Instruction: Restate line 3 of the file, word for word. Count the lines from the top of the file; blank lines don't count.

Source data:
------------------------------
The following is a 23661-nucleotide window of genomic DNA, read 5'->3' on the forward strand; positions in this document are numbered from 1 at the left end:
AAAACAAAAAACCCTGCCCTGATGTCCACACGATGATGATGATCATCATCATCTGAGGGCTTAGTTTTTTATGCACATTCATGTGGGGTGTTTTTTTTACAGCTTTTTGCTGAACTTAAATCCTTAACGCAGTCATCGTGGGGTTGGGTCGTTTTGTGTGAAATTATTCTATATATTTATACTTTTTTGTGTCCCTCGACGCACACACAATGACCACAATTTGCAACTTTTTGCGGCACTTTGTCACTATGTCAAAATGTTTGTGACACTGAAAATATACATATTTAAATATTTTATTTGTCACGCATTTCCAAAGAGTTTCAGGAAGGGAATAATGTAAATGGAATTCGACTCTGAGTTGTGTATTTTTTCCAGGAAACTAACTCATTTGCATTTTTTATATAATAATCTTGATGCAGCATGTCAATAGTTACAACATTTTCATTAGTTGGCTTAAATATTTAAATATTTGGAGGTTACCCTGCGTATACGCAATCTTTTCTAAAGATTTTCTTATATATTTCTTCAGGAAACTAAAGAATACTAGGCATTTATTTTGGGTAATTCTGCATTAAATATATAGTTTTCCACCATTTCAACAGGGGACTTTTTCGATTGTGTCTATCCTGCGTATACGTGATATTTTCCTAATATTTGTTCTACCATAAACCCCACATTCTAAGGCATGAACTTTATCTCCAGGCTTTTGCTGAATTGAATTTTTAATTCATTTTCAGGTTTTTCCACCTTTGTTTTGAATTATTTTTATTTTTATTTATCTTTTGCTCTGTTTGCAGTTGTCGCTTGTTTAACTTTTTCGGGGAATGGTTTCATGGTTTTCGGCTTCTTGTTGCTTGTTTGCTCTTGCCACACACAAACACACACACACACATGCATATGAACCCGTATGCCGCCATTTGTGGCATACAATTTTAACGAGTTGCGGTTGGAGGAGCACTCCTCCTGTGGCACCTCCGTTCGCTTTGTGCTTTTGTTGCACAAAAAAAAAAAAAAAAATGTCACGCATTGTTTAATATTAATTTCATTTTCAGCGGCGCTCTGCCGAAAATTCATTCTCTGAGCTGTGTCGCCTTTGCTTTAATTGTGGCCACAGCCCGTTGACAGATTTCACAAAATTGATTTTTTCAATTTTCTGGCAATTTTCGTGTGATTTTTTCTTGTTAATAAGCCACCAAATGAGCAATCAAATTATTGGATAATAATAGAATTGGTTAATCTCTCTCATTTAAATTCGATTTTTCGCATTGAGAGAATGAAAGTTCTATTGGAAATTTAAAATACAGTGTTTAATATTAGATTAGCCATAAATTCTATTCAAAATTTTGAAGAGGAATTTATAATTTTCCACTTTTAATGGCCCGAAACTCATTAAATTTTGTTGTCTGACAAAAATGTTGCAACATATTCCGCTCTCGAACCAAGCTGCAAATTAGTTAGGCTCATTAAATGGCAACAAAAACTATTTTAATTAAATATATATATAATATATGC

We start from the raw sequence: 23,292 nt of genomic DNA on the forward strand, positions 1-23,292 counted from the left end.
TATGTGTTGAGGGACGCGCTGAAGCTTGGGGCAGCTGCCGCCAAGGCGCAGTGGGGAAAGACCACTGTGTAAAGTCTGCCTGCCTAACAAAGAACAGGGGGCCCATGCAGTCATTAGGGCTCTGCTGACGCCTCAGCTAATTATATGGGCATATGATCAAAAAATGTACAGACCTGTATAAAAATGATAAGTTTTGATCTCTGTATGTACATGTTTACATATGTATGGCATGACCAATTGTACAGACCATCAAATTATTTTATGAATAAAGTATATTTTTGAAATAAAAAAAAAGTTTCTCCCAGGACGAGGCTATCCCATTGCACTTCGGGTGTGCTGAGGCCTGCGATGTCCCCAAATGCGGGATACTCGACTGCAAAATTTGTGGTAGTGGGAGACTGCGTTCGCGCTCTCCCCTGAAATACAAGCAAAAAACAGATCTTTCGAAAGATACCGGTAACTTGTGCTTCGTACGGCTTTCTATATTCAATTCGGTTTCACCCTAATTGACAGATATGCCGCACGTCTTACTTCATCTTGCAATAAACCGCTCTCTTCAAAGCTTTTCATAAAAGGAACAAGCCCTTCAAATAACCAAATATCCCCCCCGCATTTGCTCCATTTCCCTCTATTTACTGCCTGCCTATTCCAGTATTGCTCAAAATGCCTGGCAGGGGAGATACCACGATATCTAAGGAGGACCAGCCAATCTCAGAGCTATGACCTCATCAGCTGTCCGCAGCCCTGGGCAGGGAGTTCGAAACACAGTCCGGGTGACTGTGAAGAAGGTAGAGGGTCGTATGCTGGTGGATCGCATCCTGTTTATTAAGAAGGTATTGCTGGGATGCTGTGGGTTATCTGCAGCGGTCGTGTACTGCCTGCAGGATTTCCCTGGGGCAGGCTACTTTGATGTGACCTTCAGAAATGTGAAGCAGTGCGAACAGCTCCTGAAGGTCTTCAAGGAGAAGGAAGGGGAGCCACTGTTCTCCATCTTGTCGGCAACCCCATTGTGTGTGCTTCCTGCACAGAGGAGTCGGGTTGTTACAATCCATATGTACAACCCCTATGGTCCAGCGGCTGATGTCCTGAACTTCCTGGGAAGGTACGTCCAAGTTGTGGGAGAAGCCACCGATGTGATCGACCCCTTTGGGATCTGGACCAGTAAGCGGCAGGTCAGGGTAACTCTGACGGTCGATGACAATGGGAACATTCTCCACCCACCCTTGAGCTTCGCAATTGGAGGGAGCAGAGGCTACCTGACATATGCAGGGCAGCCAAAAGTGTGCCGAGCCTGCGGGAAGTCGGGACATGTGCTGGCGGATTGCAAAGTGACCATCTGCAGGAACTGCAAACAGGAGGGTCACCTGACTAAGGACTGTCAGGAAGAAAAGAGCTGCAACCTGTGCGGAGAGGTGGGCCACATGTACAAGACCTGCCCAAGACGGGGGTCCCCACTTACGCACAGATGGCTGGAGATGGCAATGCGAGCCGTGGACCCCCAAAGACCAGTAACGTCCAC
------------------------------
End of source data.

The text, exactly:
We start from the raw sequence: 23,292 nt of genomic DNA on the forward strand, positions 1-23,292 counted from the left end.